Thanks, David, but that is the coronet in both close-ups, one being the more extended view already posted in the intro. Did you mean to attach one of the hand/seal?
It's nothing to do with a coronation - as Jacinto says, the sitter would be in parliamentary robes - and it may or may not commemorate the creation or inheritance of his barony. As demonstrated in another thread here about an unidentified C18th earl, there are countless examples of peers being portrayed with the 'tools of their trade' long after they came to their title.
Osmund, I apologise, I have no idea how I managed that. Yes, now should be the correct detail intended, but not much better than your enlargement. David
Still the wrong one!
Ah, try again. I had used the same file name by mistake. This should work this time.
Mather Brown normally signed his works in small red letters. David: I don’t suppose that your file image shows anything of this kind?
The portrait is very probably later than the assigned date of 1780.
Two resources that may help with this discussion. The first is the book by Dorinda Evans, ‘Mather Brown: early American artist in England’, which I hope to look at next week. The second is the collection of Mather Brown drawings in the Scottish National Portrait Gallery, some of which were reproduced in an article in the 'Burlington Magazine' but not coinciding with our portrait. It would be good to check out the remaining drawings.
Brilliant, thanks - but as you say, tells us little more than already concluded. It seems to be of the fob type that gentlemen once hung from a chain or ribbon attached to their watch (which sat in a little pocket in their waistcoat or the top of their breeches), rather than a desk seal which had a handle. Either way it takes us no further. alas.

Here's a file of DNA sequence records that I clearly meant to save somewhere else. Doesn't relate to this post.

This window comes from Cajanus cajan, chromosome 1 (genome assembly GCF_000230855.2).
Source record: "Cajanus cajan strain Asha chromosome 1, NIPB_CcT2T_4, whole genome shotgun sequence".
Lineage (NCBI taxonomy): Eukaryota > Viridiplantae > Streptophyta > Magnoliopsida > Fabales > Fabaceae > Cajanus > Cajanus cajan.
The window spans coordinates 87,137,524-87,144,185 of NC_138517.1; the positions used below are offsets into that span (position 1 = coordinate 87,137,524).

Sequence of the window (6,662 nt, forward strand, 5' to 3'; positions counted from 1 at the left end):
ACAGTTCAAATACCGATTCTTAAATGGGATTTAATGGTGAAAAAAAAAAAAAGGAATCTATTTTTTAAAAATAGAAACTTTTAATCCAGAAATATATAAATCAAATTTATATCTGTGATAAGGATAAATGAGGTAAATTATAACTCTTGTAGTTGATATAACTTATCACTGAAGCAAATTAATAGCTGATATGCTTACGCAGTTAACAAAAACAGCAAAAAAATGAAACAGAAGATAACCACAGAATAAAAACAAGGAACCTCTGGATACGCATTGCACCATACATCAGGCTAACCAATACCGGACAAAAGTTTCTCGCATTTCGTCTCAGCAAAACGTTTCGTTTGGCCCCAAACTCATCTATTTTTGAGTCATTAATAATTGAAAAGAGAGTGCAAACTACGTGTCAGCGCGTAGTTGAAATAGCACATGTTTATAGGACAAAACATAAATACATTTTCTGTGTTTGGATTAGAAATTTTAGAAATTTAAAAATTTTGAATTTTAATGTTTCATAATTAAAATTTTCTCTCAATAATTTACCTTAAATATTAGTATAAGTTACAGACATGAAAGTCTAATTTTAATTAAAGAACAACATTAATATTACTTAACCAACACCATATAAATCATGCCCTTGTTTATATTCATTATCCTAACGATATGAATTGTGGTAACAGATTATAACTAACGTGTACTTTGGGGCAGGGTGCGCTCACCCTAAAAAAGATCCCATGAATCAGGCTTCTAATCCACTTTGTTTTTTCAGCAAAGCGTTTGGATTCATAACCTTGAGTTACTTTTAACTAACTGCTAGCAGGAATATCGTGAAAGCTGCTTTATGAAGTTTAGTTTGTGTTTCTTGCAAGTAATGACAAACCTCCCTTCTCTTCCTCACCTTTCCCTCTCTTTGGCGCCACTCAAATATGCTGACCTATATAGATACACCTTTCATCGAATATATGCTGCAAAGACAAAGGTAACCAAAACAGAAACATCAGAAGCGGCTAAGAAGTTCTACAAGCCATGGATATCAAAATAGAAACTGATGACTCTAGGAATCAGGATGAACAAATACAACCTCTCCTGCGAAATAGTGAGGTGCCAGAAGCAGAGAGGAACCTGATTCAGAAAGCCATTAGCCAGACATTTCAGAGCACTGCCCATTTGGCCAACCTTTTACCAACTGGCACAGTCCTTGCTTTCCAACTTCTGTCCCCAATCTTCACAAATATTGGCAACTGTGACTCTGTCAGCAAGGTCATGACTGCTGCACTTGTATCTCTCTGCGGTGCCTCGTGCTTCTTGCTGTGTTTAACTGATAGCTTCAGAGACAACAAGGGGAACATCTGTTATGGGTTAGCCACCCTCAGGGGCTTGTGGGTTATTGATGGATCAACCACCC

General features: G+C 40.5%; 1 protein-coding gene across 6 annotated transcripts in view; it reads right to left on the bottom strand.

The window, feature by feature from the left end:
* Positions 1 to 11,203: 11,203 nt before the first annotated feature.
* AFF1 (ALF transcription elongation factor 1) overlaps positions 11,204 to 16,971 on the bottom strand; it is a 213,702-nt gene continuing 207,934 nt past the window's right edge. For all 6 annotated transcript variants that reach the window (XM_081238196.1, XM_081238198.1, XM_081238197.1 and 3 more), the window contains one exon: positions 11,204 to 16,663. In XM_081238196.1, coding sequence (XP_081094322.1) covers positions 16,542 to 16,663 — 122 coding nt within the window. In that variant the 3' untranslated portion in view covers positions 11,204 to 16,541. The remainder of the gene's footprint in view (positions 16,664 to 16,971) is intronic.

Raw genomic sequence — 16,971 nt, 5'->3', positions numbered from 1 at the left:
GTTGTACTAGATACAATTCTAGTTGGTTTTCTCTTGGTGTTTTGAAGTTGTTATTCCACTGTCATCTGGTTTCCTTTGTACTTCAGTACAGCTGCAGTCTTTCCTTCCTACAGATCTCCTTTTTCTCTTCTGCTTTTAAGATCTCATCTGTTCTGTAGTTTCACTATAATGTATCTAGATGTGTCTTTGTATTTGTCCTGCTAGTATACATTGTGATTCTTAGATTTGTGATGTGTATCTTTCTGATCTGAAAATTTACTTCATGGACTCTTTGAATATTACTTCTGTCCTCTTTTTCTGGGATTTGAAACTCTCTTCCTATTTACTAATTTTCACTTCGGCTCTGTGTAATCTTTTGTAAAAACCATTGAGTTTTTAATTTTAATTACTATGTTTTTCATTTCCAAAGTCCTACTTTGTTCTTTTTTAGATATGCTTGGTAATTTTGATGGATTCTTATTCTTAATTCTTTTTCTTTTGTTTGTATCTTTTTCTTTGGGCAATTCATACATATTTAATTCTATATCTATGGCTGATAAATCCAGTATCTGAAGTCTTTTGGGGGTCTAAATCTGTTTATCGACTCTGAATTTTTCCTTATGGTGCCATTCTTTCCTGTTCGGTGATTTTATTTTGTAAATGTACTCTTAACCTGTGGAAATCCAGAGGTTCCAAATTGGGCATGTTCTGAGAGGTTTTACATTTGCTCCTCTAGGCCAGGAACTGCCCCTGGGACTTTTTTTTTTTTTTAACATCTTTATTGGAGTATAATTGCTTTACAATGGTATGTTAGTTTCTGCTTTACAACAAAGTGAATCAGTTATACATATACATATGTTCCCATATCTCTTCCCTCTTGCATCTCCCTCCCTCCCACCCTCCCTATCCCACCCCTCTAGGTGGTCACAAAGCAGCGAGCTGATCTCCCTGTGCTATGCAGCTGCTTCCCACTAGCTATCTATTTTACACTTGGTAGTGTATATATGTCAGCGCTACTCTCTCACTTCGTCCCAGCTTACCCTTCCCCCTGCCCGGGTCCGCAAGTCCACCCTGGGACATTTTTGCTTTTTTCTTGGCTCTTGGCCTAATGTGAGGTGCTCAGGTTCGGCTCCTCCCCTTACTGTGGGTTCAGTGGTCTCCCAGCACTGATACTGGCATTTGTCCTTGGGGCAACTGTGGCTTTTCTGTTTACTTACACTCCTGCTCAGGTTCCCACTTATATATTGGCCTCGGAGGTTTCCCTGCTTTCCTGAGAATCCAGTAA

What does the collection know about provenance? What is the connection, if known, between this picture and this collection?
Is there a similarity between this painting and the Mather Brown of Peter Mellish, a Sheriff of London (in Guildhall Art Gallery)? https://artuk.org/discover/artworks/peter-mellish-sheriff-1798-51433
If so, could the sitter of this work also be a Sheriff of London? There's a list on Wikipedia of these: https://bit.ly/2Vzg16N
I couldn't find any indication as why this should be the portrait of a Baron (as the four visible 'pearls' indicate) from Ireland in particular as there doesn't seem to be anything that distinguishes those from other Barons, But if this picture dates from around 1800, as the dress and the artists career might show, then it's not unlikely.